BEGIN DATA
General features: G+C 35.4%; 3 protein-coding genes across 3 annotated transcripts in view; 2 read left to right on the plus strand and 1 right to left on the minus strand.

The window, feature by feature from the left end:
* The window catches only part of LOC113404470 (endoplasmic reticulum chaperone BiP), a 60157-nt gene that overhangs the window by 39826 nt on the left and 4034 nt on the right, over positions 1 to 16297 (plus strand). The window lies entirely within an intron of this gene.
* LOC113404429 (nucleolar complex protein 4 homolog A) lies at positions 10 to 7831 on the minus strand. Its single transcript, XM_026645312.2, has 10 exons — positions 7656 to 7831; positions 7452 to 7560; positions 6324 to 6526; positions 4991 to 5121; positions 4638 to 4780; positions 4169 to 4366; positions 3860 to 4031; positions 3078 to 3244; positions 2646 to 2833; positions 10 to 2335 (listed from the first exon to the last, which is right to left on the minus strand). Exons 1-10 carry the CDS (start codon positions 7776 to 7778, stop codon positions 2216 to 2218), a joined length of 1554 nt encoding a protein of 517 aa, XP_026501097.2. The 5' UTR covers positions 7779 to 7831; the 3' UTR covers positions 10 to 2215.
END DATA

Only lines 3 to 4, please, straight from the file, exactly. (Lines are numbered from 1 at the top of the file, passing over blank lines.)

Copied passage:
* The window catches only part of LOC113404470 (endoplasmic reticulum chaperone BiP), a 60157-nt gene that overhangs the window by 39826 nt on the left and 4034 nt on the right, over positions 1 to 16297 (plus strand). The window lies entirely within an intron of this gene.
* LOC113404429 (nucleolar complex protein 4 homolog A) lies at positions 10 to 7831 on the minus strand. Its single transcript, XM_026645312.2, has 10 exons — positions 7656 to 7831; positions 7452 to 7560; positions 6324 to 6526; positions 4991 to 5121; positions 4638 to 4780; positions 4169 to 4366; positions 3860 to 4031; positions 3078 to 3244; positions 2646 to 2833; positions 10 to 2335 (listed from the first exon to the last, which is right to left on the minus strand). Exons 1-10 carry the CDS (start codon positions 7776 to 7778, stop codon positions 2216 to 2218), a joined length of 1554 nt encoding a protein of 517 aa, XP_026501097.2. The 5' UTR covers positions 7779 to 7831; the 3' UTR covers positions 10 to 2215.